He had the distinction of being one of only two viscounts created by Cromwell. Being a very shrewd man, Charles Howard soon realised that Cromwell’s son and successor, Richard Cromwell was a man of lesser calibre than his father. Charles was a great friend of General Monck, and the pair became allies. Together with George Downing, an American spy, they were instrumental in restoring Charles II to the monarchy in 1660. As a result, Charles Howard was ennobled as Earl, and George Downing gave his name to the most famous street in London. Charles Howard was then sent to Russia on a trade mission and presented the Tsar with the Garter. He was governor of Jamaica and even owned St Lucia personally, amassing an enormous fortune which enabled his grandson, the 3rd Earl of Carlisle to commission Vanbrugh to build Castle Howard.
Increasingly the Earls of Carlisle used Castle Howard as their main residence, and Naworth was very much a secondary home, left as an old medieval fortification. Unfortunately, in1844 there was a disastrous fire, which destroyed virtually all of the Castle, including the old dungeons in the West Wing. Only the top rooms of Lord William’s Tower, (his bedchamber, private library and chapel) survived.
The reconstruction of the Castle commenced in the 1850’s. Most of the structure was restored by the illustrious Victorian architect Anthony Salvin, who reconstructed the magnificent Great Hall – this time with a marvellous vaulted ceiling replacing the flat roof covered in hand painted pictures of the Saxon Kings and Queens of England. Much of the interior was reconstructed by the 9th Earl of Carlisle, George Howard, and his wife Rosalind. George was primarily a painter and devoted his time to doing just that. His wife, a formidable character, concentrated on running the estate. She was also fanatically concerned with women’s suffrage, the Temperance movement and Liberal politics. The 9th Earl’s circle of friends included Philip Webb, Edward Burne-Jones, William Morris and many other eminent Pre Raphaelites. All were regular house guests, whose signatures can be seen today in the visitors book.
Philip Webb was commissioned to restore much of the interior of Naworth, including the library, drawing room and the former Protestant chapel, which became the 9th Earl’s private library.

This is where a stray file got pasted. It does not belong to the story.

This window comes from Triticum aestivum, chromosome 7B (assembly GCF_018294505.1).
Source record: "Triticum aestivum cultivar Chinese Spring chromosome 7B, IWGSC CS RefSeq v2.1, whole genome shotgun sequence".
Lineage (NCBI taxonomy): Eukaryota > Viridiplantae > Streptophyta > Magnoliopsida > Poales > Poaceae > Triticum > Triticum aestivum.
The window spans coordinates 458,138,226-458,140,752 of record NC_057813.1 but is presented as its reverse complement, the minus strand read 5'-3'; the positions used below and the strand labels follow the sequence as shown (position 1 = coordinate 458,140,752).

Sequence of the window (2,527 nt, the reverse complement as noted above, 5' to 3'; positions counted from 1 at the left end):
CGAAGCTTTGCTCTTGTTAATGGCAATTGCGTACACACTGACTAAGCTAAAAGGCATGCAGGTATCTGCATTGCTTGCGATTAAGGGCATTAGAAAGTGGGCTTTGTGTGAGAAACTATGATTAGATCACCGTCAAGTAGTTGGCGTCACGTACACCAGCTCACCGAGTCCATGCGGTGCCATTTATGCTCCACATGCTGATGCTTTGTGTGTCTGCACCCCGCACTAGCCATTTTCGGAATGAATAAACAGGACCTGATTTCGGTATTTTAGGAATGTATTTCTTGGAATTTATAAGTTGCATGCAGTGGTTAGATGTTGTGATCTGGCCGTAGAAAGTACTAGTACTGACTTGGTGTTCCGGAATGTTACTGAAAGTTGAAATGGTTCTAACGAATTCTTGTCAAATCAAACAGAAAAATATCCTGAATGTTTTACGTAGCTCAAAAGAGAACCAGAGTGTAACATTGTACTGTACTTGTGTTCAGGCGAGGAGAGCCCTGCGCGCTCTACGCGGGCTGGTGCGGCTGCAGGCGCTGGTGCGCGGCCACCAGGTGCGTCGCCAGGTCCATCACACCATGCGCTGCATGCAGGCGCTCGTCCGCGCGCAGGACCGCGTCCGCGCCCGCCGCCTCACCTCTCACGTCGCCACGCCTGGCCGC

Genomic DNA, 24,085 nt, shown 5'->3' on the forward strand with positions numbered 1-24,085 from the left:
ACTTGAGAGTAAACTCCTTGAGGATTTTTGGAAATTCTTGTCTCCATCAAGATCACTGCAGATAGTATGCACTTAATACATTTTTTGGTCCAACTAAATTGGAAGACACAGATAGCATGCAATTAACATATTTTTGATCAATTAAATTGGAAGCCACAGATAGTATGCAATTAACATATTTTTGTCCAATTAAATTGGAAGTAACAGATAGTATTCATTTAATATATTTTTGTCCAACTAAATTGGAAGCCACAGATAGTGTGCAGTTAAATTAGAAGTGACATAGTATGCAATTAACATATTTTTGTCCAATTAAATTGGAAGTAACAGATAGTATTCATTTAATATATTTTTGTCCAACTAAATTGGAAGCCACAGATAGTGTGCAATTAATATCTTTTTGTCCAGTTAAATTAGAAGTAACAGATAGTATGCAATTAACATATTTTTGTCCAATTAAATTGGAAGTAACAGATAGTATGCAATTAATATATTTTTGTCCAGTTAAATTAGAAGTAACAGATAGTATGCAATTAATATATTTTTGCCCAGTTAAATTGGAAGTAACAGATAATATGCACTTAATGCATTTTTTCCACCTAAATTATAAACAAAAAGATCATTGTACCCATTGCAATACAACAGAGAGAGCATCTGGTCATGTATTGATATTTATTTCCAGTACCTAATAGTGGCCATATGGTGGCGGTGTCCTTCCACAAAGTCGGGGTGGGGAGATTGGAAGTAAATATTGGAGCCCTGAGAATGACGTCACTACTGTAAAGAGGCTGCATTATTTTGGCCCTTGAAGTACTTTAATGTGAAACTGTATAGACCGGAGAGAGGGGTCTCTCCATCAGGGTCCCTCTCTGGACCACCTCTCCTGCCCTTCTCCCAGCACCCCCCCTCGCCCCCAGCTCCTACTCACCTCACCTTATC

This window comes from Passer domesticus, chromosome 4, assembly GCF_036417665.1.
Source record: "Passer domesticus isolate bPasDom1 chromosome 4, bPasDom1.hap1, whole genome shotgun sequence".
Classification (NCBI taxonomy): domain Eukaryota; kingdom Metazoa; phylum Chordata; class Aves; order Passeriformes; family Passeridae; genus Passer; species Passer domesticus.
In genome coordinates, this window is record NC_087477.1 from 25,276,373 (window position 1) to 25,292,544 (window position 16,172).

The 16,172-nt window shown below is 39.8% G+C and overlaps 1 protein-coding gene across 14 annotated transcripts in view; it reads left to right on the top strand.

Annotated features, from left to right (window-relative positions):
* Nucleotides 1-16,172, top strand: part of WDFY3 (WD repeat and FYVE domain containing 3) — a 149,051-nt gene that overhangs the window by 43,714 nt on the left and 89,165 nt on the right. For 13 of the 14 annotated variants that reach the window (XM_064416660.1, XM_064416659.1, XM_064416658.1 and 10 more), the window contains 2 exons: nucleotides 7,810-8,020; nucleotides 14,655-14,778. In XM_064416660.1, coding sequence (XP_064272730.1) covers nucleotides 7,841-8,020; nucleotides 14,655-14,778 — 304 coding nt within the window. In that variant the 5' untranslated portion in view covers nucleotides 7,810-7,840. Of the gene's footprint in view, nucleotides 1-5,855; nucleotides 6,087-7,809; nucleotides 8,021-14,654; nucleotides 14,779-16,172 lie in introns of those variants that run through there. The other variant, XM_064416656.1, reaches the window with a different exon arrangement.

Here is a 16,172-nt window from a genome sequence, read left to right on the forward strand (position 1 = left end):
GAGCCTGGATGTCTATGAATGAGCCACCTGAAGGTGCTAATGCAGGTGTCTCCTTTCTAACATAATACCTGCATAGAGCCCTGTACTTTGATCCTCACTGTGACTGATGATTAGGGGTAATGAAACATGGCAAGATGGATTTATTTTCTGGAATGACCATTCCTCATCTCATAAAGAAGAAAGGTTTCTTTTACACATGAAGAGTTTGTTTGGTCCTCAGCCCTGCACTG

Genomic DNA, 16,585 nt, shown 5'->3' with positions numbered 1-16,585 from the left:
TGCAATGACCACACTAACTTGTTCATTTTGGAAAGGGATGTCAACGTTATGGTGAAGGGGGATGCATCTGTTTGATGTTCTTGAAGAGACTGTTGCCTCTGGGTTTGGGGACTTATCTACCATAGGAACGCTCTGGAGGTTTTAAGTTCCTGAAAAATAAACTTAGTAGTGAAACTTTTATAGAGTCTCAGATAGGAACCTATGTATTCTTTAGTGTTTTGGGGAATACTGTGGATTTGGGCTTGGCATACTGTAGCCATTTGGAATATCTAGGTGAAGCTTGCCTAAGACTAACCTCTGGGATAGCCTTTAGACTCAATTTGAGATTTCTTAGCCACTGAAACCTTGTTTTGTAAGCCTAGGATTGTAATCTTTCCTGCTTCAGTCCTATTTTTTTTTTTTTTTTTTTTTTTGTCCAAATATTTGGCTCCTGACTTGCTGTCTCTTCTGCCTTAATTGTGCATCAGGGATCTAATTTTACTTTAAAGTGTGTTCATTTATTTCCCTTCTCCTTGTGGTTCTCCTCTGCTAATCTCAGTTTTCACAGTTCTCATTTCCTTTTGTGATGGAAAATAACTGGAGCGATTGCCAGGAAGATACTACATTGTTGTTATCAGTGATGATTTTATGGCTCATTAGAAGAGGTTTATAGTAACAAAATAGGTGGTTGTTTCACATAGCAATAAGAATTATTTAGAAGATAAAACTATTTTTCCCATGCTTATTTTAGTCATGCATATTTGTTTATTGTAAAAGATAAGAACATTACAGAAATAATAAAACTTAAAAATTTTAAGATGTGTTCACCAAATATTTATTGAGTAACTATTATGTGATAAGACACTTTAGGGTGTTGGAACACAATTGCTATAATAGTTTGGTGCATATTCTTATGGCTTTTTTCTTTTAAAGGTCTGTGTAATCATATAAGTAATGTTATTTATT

George died in 1911, leaving Naworth and a small entail of land to his eldest son Charles, the 10th Earl of Carlisle. Most of the remaining estate was left in the control of his wife Rosalind. By that time she had lost through death, or fallen out with, most of her sons. She moved to Castle Howard and also spent time at Boothby, a house on the Naworth estate, though she was based mainly in Yorkshire until her death in 1922. Rosalind left the bulk of her estate, including Castle Howard, to her eldest daughter Lady Mary Murray, who had married Gilbert Murray, a very eminent Greek professor at Oxford. Lady Mary, a committed Socialist, refused Castle Howard, commenting that it was not the sort of thing a woman inherits, and it was decided at a family conference that Castle Howard would pass to the fifth son, Geoffrey. Castle Howard is still in the hands of the Howard family, having passed to Geoffrey’s son George who was created Lord Howard of Henderskelfe and it is now owned and run by two of George’s sons, Nicholas and Simon. Naworth passed to George, the 11th Earl of Carlisle, and subsequently to Charles 12th Earl of Carlisle, who moved back into the Castle with his wife, Ela, after it had been leased out and neglected in the post-war years.
Philip, the second son of the 12th Earl, purchased Naworth from his father in 1994. He married Elizabeth in 1992, and the family now live in the Castle.